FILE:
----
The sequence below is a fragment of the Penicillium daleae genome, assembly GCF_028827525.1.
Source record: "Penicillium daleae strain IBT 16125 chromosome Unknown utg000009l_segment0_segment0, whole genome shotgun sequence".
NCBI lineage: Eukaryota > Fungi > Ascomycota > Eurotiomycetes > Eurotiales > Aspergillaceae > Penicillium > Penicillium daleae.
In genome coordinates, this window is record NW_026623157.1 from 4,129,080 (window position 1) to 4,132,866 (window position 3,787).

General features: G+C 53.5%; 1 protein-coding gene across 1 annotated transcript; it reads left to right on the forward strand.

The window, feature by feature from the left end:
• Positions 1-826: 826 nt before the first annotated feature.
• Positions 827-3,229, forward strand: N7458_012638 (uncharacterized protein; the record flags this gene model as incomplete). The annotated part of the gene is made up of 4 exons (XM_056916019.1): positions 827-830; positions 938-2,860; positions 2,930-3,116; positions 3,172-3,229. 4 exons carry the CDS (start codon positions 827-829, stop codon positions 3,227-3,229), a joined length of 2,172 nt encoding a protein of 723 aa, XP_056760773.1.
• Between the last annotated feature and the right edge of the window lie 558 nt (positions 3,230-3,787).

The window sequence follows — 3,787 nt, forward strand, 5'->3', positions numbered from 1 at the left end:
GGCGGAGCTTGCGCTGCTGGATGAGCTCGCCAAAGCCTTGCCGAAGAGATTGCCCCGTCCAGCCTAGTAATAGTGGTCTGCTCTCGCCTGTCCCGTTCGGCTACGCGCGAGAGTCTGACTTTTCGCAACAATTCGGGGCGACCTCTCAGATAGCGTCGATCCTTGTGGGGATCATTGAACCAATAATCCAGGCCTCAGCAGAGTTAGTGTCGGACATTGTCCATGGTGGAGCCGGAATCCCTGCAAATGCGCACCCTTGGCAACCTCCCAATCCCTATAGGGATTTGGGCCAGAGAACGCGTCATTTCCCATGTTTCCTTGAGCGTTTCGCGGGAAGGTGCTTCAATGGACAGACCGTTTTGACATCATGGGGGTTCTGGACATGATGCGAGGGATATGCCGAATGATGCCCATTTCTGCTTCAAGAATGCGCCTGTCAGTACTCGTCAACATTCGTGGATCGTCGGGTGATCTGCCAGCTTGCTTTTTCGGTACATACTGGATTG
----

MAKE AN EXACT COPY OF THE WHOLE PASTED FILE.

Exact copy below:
The sequence below is a fragment of the Penicillium daleae genome, assembly GCF_028827525.1.
Source record: "Penicillium daleae strain IBT 16125 chromosome Unknown utg000009l_segment0_segment0, whole genome shotgun sequence".
NCBI lineage: Eukaryota > Fungi > Ascomycota > Eurotiomycetes > Eurotiales > Aspergillaceae > Penicillium > Penicillium daleae.
In genome coordinates, this window is record NW_026623157.1 from 4,129,080 (window position 1) to 4,132,866 (window position 3,787).

General features: G+C 53.5%; 1 protein-coding gene across 1 annotated transcript; it reads left to right on the forward strand.

The window, feature by feature from the left end:
• Positions 1-826: 826 nt before the first annotated feature.
• Positions 827-3,229, forward strand: N7458_012638 (uncharacterized protein; the record flags this gene model as incomplete). The annotated part of the gene is made up of 4 exons (XM_056916019.1): positions 827-830; positions 938-2,860; positions 2,930-3,116; positions 3,172-3,229. 4 exons carry the CDS (start codon positions 827-829, stop codon positions 3,227-3,229), a joined length of 2,172 nt encoding a protein of 723 aa, XP_056760773.1.
• Between the last annotated feature and the right edge of the window lie 558 nt (positions 3,230-3,787).

The window sequence follows — 3,787 nt, forward strand, 5'->3', positions numbered from 1 at the left end:
GGCGGAGCTTGCGCTGCTGGATGAGCTCGCCAAAGCCTTGCCGAAGAGATTGCCCCGTCCAGCCTAGTAATAGTGGTCTGCTCTCGCCTGTCCCGTTCGGCTACGCGCGAGAGTCTGACTTTTCGCAACAATTCGGGGCGACCTCTCAGATAGCGTCGATCCTTGTGGGGATCATTGAACCAATAATCCAGGCCTCAGCAGAGTTAGTGTCGGACATTGTCCATGGTGGAGCCGGAATCCCTGCAAATGCGCACCCTTGGCAACCTCCCAATCCCTATAGGGATTTGGGCCAGAGAACGCGTCATTTCCCATGTTTCCTTGAGCGTTTCGCGGGAAGGTGCTTCAATGGACAGACCGTTTTGACATCATGGGGGTTCTGGACATGATGCGAGGGATATGCCGAATGATGCCCATTTCTGCTTCAAGAATGCGCCTGTCAGTACTCGTCAACATTCGTGGATCGTCGGGTGATCTGCCAGCTTGCTTTTTCGGTACATACTGGATTG